# Thumb Rules Used In Construction – Civil Engineering

Contents

## What Is Thumb Rule?

Thumb rule is an approximate method for doing something. This particular method is based on the practicality of an activity rather than its theory, that’s why it is known as an approximate method. This method is not accurate. It provides the results or the values approximately, but nearer to its perfect result.

Thumb rule is a method on which one cannot rely in every situation due to its lesser accuracy relatively, but still, it is used widely on construction sites as it seems easier to engineers.

One of the advantages of using thumb rules is that one can get on a spot solution for a particular activity or a problem. It gives some really quick answers to the questions arising on site, making the work a lot easier for the engineers and site in charge.

Let us learn about some of the thumb rules which are frequently and popularly used by engineers on site.

### Quantity Of Steel Used In Beam, Column, Slab & Footing:

Quantity of steel for,

• Residential structure = 4.5 kg to 4.75 kg per square feet.
• Commercial structure = 5 kg to 5.50 kg per square feet.

Quantity Of Steel In Different Structural Members

• Slab = 1 % of total volume of concrete in slab.
• Beam = 2 % of total volume of concrete in beam.
• Footings = 0.8 % of total volume of concrete in footings.
• Column = 2.5 % of total volume of concrete in column.

Let’s take an example of a slab and calculate the quantity of steel in the slab of size = 8m x 6m x 0.15m

The quantity of steel in a slab is 1 % of total volume of concrete. So we need to calculate the quantity of concrete in this slab.

Total quantity of concrete = 8 x 6 x 0.15 = 7.2 m3.

Now, calculating the quantity of steel = total volume of concrete x density of steel x 0.01

• = 7.2m3 x 7850 kg/m3 x 0.01
• = 565.2 kg.

The total quantity of steel required in the given slab is 565.2 kg.

Similarly for other structural components, the quantity of steel can be worked out.

Note – it is found that for 1000 kg of steel (1000 kg = 1 ton), 7 kg to 13 kg of binding wire is used. This is an approximation hence the variation is there in the quantity of it.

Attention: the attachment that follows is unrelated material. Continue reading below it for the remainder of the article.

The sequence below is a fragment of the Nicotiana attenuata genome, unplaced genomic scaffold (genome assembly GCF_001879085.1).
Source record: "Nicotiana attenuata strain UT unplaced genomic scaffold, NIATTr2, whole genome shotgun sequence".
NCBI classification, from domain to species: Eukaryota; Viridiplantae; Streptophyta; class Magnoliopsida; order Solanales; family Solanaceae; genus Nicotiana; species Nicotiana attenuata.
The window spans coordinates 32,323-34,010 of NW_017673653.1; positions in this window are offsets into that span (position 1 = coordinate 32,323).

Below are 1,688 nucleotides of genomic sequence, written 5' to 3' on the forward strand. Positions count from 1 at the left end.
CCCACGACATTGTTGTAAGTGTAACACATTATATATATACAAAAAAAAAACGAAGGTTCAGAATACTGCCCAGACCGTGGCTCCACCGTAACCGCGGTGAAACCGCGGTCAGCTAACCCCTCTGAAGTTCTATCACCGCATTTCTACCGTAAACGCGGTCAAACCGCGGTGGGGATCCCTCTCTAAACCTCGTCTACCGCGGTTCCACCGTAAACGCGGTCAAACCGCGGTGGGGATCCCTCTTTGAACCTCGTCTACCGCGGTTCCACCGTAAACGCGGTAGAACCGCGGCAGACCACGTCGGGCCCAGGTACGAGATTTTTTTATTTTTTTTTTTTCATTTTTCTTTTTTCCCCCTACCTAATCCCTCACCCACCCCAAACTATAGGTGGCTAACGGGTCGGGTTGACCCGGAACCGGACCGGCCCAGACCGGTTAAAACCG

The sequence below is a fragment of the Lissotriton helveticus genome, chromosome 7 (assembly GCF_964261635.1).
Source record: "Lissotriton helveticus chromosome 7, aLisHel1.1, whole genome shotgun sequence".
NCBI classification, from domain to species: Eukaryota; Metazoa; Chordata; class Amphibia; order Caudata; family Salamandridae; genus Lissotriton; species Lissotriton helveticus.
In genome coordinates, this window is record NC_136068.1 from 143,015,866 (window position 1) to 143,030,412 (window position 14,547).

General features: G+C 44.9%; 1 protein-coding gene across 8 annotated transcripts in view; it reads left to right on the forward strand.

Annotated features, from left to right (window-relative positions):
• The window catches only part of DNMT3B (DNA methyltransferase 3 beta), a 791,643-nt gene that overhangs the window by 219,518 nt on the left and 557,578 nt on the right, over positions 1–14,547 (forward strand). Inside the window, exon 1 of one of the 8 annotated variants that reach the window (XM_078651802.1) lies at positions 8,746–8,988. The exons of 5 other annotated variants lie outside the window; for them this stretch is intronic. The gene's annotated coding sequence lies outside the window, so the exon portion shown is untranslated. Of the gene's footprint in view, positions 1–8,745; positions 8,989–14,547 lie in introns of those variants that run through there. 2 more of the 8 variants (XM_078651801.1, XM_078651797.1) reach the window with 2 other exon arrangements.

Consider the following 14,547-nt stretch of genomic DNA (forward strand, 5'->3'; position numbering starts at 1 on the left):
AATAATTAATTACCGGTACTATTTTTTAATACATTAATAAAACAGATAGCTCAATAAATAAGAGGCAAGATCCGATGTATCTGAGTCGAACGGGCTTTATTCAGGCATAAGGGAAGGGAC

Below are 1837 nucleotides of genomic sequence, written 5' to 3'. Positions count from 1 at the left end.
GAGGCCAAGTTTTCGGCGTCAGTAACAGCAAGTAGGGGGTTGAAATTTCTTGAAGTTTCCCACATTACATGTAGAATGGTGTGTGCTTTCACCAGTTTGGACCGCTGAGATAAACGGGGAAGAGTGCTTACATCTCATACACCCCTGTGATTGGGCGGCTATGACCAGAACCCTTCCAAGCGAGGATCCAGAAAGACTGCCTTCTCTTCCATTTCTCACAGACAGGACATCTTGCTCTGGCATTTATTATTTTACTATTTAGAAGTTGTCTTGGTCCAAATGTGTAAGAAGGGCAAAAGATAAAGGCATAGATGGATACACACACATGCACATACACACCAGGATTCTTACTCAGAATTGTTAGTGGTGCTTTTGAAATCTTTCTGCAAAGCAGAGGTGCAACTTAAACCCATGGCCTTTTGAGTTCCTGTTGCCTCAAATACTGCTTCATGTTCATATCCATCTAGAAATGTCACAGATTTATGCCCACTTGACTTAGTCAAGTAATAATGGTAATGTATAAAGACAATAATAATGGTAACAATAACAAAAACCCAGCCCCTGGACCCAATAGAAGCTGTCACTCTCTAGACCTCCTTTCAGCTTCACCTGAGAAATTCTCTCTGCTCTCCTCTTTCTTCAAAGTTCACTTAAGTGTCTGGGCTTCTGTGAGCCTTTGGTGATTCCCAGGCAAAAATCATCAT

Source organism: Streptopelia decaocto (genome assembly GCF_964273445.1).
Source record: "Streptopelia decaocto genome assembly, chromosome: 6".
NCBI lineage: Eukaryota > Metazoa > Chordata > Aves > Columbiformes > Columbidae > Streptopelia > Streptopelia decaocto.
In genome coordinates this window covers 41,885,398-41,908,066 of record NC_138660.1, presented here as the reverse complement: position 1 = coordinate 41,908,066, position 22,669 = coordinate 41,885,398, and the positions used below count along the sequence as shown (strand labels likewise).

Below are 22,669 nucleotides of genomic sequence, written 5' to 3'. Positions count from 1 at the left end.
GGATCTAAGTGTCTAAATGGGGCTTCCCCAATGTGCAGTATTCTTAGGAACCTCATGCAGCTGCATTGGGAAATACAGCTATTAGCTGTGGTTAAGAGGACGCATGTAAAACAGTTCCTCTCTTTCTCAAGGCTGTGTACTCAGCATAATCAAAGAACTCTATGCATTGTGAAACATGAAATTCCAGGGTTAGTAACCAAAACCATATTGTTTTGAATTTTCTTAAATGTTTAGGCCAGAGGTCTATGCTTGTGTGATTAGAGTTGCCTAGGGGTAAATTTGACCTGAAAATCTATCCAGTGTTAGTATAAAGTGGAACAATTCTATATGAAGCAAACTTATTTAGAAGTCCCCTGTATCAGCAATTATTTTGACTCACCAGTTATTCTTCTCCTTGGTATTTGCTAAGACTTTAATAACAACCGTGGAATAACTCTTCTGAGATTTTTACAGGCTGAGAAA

### Quantity Of Concrete With Respect To Area

For 1 square feet of area, an approximate quantity of 0.038 m3 of concrete is taken.

For example, if the plan area is 1500 square feet, the quantity of concrete is calculated as follows:

• Area = 1500 square feet
• Quantity of concrete per square feet = 0.038 m3

Total quantity of concrete required = 1500 x 0.038

= 57 m3.

### Quantity Of Shuttering (Formwork) And Its Components

#### Shuttering Area:

It is taken as 6 times the total quantity of concrete or 2.4 times the area of the plinth. Suppose the quantity of concrete is 10 m3, then the area of shuttering is,

• 6 x 10 = 60 m2.

#### Quantity Of Shuttering Ply:

Quantity of shuttering ply is calculated by multiplying the area of shuttering by 0.22.

For example, if the area of shuttering is 5 m2, then the quantity of shuttering ply required is,

• 0.22 x 5 = 1.1 m2

#### Quantity Of Battens:

When the number of ply sheets is multiplied with 19.82, we get the total quantity of battens. For example,

If there are 50 ply sheets, then the quantity of batten is calculated as follows:

• 50 x 19.82 = 991 battens.

#### Quantity Of Shuttering Oil:

The quantity of shuttering oil required can be considered in two ways. They are,

0.065 times of the total area of shuttering Or

1 litre of oil is consumed for 15 m2 of shuttering area. For example, if the area of shuttering is 20 m2 then, 20/15 = 1.33 litres of shuttering oil is required.

#### Quantity Of Nails And Binding Wire:

An approximate quantity of 75 grams of nails is required for every 1 m2 of shuttering area and similarly, 75 grams of binding wire is approximately required for every 1 m2 of shuttering area.

### Quantity Of Cement, Sand, Aggregates In Different Concrete Grades

Note – 1 bag of cement weighs 50 kg.

### Labour Productivity For Different Construction Activities

Labour productivity is measured for work done for 8 hours per day, by a single person or a pair of labours.

### 6 thoughts on “Thumb Rules Used In Construction – Civil Engineering”

1. Very informative. It is the Juice of Construction Engineering.

2. Love it…..